Nakayama himself is no real villain, either. He spends the entire DLC (the shortest yet at between 3 and 5 hours) giving you threats and gushing over Handsome Jack, and when you finally reach the climax it’s all decidedly dull. In fact, compared to (or because of) the Leviathan and Badassaurus finales, it just doesn’t pass muster. Instead, Big Game Hunt fills the excitement-gaps in its storyline with a handful of interesting side quests (mostly involving the murder of Aegrus’ unique fauna) and a new Raid boss – and loot, of course; lots and lots of loot, including a sizable offering of unique drops.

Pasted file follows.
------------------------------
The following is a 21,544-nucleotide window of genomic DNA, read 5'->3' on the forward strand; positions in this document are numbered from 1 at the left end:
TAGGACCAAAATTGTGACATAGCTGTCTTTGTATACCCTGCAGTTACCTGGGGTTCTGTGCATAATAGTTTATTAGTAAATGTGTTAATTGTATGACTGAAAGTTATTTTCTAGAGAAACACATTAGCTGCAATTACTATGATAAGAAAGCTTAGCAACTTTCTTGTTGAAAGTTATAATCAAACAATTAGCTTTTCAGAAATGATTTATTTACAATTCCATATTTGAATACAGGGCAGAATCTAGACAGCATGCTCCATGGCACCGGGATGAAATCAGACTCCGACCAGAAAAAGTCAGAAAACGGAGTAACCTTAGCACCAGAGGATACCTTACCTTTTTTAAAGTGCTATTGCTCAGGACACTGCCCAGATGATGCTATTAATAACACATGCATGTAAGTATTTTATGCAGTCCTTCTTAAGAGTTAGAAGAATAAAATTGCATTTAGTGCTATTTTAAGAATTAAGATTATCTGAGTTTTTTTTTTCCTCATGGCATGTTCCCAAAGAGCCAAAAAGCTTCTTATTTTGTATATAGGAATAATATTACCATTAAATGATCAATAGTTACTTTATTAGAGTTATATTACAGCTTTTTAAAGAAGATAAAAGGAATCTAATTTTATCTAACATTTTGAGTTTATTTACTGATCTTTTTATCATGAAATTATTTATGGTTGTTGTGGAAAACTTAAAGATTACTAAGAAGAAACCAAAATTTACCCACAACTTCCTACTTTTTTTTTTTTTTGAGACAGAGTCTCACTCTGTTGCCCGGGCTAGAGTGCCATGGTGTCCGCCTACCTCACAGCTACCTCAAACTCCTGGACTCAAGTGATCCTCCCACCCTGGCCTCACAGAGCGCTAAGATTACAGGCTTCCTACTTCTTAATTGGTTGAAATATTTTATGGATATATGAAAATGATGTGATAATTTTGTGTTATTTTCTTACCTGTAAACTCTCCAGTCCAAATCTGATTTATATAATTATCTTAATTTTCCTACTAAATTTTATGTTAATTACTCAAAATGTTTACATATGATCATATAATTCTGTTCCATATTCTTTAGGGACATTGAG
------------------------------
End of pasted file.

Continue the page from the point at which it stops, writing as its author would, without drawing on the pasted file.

That all being said, this is still Borderlands 2, and even Borderlands 2 on a bad day is excellent. Aegrus is as vast and mysterious as anything we’ve seen so far, with the added bonus that it looks different to anywhere else in the main game and it’s the first truly new area we’ve visited in any of the DLC so far. The swamps are dark, dank and fetid, dotted with murderous critters rather than populated by them. You can walk for a good while between Drifters and flying spores and see nothing but murky water and gloom, but whenever you do see something that wants to kill you it brings with it a sense of actual dread – you know, before your Borderlands 2 reflex kicks in and you start laughing maniacally while plugging everything with acid rounds. Drifters (returning from the first Borderlands) are particularly creepy; resembling a cross between a spiderant and a daddy long legs, they bear down on you with surprising speed and are a pain to kill head-on.